Gravel Racing Had Other Ideas
Bicycling South Africa|November/December 2019
Gravel Racing Had Other Ideas
PRO ROADIES WERE SUPPOSED TO RUIN GRAVEL RACING.
Jason Sumner

BICYCLING: Were you surprised to win, given the field?

COLIN STRICKLAND: Honestly, not totally. When [EF Education First] announced their plans to do these alternative races, I said at the time that it was like throwing a wolf pack into a crocodile pond. Sure, they are these cycling superpredators. But the rules are different here. In the case of Dirty Kanza, it was the heat and terrain. I don’t think they were totally ready for the toll it would take on their bodies.

BI: So were you the strongest guy or the most experienced?

CS: I have no idea, because I peaced out early, while all those guys were still holding their cards. If there were a bunch of sustained climbs, they would obviously put time into me because of their superior power-to-weight ratio. The fact that there was a tailwind for the last 80km also made it possible for me to hold the gap I’d established. And I think heat and fuelling had a huge effect on those guys. Riding at your limit for over 200km on gravel is really hard.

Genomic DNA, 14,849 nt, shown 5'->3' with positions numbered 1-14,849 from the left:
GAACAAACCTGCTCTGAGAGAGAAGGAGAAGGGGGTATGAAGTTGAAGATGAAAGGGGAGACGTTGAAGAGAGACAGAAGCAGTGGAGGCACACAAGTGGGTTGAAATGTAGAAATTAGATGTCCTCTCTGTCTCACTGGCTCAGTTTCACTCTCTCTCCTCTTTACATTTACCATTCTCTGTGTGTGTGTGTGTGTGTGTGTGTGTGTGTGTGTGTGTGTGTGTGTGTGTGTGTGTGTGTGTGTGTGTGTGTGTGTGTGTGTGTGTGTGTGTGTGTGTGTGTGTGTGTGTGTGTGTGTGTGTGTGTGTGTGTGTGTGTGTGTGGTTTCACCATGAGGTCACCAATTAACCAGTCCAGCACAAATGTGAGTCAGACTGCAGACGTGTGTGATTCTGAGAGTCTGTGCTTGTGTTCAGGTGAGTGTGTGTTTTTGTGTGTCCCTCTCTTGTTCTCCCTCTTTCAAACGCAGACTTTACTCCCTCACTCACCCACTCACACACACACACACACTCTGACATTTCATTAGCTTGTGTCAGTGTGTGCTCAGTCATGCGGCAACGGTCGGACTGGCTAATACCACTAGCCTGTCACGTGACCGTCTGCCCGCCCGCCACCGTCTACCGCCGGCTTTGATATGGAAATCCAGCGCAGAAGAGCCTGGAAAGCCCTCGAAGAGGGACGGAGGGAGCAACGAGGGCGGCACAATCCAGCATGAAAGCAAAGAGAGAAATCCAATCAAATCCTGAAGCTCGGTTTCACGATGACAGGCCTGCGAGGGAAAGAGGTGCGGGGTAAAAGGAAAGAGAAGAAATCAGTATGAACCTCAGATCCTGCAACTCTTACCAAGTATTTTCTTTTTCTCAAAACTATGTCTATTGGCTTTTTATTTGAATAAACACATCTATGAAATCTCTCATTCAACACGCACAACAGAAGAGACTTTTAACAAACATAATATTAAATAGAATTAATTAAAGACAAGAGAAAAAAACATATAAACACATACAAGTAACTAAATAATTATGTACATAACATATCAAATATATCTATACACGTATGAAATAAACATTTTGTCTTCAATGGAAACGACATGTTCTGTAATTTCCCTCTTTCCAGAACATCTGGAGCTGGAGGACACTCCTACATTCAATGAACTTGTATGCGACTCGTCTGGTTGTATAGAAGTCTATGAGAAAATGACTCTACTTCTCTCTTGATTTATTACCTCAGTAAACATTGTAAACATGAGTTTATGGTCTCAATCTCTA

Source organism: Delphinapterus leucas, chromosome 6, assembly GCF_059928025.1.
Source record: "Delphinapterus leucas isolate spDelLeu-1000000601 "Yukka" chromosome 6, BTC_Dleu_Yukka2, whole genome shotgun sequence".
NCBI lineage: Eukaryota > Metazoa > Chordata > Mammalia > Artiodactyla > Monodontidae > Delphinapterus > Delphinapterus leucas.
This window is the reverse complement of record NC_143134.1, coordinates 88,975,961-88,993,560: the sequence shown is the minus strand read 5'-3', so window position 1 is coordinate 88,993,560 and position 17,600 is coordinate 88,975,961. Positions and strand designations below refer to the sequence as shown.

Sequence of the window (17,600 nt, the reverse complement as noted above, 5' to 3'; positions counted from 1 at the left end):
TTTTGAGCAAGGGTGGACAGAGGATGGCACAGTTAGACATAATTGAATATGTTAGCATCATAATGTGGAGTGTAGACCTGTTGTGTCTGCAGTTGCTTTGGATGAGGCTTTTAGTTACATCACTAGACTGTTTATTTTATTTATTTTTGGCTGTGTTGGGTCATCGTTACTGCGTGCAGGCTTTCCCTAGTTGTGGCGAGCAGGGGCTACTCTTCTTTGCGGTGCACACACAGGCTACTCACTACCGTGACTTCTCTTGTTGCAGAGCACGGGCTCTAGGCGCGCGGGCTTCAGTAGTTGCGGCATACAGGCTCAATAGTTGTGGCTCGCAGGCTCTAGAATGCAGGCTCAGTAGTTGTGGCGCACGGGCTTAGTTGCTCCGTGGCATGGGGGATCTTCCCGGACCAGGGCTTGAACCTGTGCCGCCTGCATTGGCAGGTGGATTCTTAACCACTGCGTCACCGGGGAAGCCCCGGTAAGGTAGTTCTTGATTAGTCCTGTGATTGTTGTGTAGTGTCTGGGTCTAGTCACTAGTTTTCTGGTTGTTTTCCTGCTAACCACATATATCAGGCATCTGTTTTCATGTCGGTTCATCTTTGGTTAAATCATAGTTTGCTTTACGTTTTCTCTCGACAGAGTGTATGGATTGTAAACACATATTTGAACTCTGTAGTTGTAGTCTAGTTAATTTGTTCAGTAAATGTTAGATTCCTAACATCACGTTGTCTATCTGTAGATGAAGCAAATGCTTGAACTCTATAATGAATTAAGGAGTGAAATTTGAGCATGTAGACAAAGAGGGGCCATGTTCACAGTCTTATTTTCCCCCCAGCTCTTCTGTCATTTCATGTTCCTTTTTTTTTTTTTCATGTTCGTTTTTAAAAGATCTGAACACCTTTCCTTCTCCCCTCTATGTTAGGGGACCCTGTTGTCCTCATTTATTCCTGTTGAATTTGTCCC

But I’d never raced against guys of that calibre before. I don’t know if I could have stayed in the group all race, so I made a move that put things on terms I’m familiar with – being alone versus having my opponents around me. You don’t have to get caught up in the group dynamics. You can go slowly when you feel like going slowly, and hard when you feel like going hard.

BI: Five hours riding alone. What goes through your mind?

CS: A lot of different emotions. When you’re dragging into a headwind, you start asking yourself what the hell you’re doing. If you’re getting pushed by a tailwind, you start feeling better. I tried to not think about winning and instead just focused on being efficient, getting my fuelling right, choosing the right lines. One of the things I love so much about gravel racing is that there’s always a best line, that one-centimetre stripe down the road that’s a little faster than anywhere else. I’m always trying to find that line, and that keeps the mind occupied.

BI: You train alone a lot. Why is that?

CS: Most of my riding buddies have real jobs, and can’t ride their bikes all day! And the kind of training rides I do don’t really make sense if you’re not trying to race this type of event. A lot of people don’t have that mindset, to push themselves kilometre after kilometre for no apparent reason.

BI: You fractured your pelvis last September. It seems you’ve recovered!

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November/December 2019